Keeping all these things in mind, we should revise the commonly used phrases. Instead of saying, “On June 30, the Coalition will hand over sovereignty to the Iraqi people,” we should say, “On June 30, the re-election campaign of George W. Bush will hand over the appearance of responsibility for the rapidly deteriorating situation in Iraq to certain of its local appointees.”

Monday, April 05, 2004

“Without Your Clothes”

In honor of National Poetry Month I thought I’d post the following poem by Nuala Ní Dhomhnaill. She is arguably the finest poet writing in the Irish language today. Anyway, I just love this piece! (Paul Muldoon’s translation follows.)

Gan do Chuid Éadaigh

Nuala Ní Dhomhnaill

Pharaoh's Daughter
© The Gallery Press, 1990

Is fearr liom tú
gan do chuid éadaigh ort—
do léine shíoda
is do charabhat
do scáth fearthainne faoi t’ascaill
is do chulaith
trí phíosa faiseanta
le barr feabhais táilliúrachta

do bhróga ar a mbíonn
i gcónaí snas,
do lámhainni craiceann eilite
ar do bhois
do hata crombie
feircthear fhaobhar na cluaise—
ní chuireann siad aon ruainne
le do thuairisc,

mar thíos fúthu
i ngan fhios don slua
tá corp gan mhaisle, mháchail
nó míbhua
lúfaireacht ainmhí allta
cat mór a bhíonn amuigh
san oích
is a fhágann sceimhle ina mharbhshruth.

Do ghuailne leathan fairsing
is do thaobh
chomh slim le sneachta séidte
ar an sliabh;

do dhrom, do bhásta singil
is i do ghabhal
an rúta
go bhfuil barr pléisiúrtha ann.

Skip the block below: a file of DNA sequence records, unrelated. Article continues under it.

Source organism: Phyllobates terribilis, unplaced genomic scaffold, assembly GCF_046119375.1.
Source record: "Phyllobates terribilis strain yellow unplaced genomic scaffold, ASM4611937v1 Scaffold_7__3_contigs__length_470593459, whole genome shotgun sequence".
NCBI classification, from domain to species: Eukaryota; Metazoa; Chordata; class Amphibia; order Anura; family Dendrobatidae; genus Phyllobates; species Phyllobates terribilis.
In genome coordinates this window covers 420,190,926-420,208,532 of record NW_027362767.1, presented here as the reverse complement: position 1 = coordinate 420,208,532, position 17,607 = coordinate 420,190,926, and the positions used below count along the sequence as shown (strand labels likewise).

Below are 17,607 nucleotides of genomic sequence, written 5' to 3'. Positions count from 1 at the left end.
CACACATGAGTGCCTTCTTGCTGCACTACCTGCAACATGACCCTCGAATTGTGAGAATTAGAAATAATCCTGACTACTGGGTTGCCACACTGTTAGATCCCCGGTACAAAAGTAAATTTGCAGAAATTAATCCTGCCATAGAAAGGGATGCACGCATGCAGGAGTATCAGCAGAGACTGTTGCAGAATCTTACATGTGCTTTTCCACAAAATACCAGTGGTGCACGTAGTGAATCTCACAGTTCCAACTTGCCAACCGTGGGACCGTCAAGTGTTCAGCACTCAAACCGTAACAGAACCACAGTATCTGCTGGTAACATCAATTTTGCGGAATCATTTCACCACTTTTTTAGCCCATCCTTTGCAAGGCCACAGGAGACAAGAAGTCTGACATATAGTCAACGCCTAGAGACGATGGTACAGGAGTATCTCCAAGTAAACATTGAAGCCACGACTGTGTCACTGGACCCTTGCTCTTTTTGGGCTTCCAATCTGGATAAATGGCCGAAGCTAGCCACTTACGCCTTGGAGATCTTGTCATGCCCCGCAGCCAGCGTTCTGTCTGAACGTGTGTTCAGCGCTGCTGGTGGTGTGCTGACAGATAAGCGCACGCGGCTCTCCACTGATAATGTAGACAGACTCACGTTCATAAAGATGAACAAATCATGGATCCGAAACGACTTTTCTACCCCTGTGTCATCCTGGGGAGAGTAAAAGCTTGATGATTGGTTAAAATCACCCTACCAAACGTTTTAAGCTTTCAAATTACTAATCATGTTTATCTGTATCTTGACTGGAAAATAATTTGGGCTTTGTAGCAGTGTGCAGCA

Do chraiceann atá chomh dorcha
is slim
le síoda go mbeach tiús veilbhite
ina shníomh
is é ar chumhracht airgid luachra
nó meadhg na habhann
go ndeirtear faoi
go bhfuil suathadh fear is ban ann.

Mar sin is dá bhrí sin
is tú ag rince liom anocht
cé go mb’fhearr liom tú
gan do chuid éadaigh ort,
b’fhéidir nárbh aon díbháil duit
gléasadh anois ar an dtoirt
in ionad leath ban Éireann
a mhilleadh is a lot.


(trans. Paul Muldoon)

The long and short
of it is I’d far rather see you nude—
your silk shirt
and natty

tie, the brolly under your oxter
in case of a rainy day,
the three-piece seersucker
suit that’s so incredibly trendy,

your snazzy loafers
and, la-di-da,
a pair of gloves
made from the skin of a doe

then, to top it all, a crombie hat
set at a rak-
ish angle—none of these add
up to more than the icing on a cake

For, unbeknownst to the rest
of the world, behind the outward
show lies a body unsurpassed
for beauty, without so much as a wart

or blemish, but the brill-
iant slink of a wild animal, a dream-
cat, say, on the prowl,
leaving murder and mayhem

in its wake. Your broad, sinewy
shoulders and your flank
smooth as the snow
on a snow-bank.

Your back, your slender waist,
and, of course,
the root that is that very seat
of pleasures, the pleasure-source.

Your skin so dark, my beloved,
and soft
as silk with a hint of velvet
in its weft,

smelling as it does of meadowsweet
or “watermead”
that has the power, or so it's said,
to drive men and women mad.

For that reason alone, if for no other,
when you come with me to the dance tonight
(though, as you know, I'd much prefer
to see you nude)

it would probably be best
for you to pull on your pants and vest
rather than send
half the women of Ireland totally round the bend.

Jump into the wagon, love, throw your panties overboard

Dylan has made a few strange moves in his day. That said, selling lingerie has got to be a new low! Of course, I will always love the man whatever nonsense he gets up to, but he sure doesn't make it easy.

Saturday, April 03, 2004

Tom Toles’ Washington Post cartoon is pure genius...

Thursday, April 01, 2004

Quote of the Week

“The International Court of Justice does not have jurisdiction in Texas.”—Governor Rick Perry, cited in a New York Times article on the ruling that American courts must review death sentences imposed on 51 Mexicans in the United States. (The United States is a party to the 1963 Vienna Convention on Consular Relations. Maybe Texas has “unilaterally” withdrawn but forgotten to inform the rest of us…)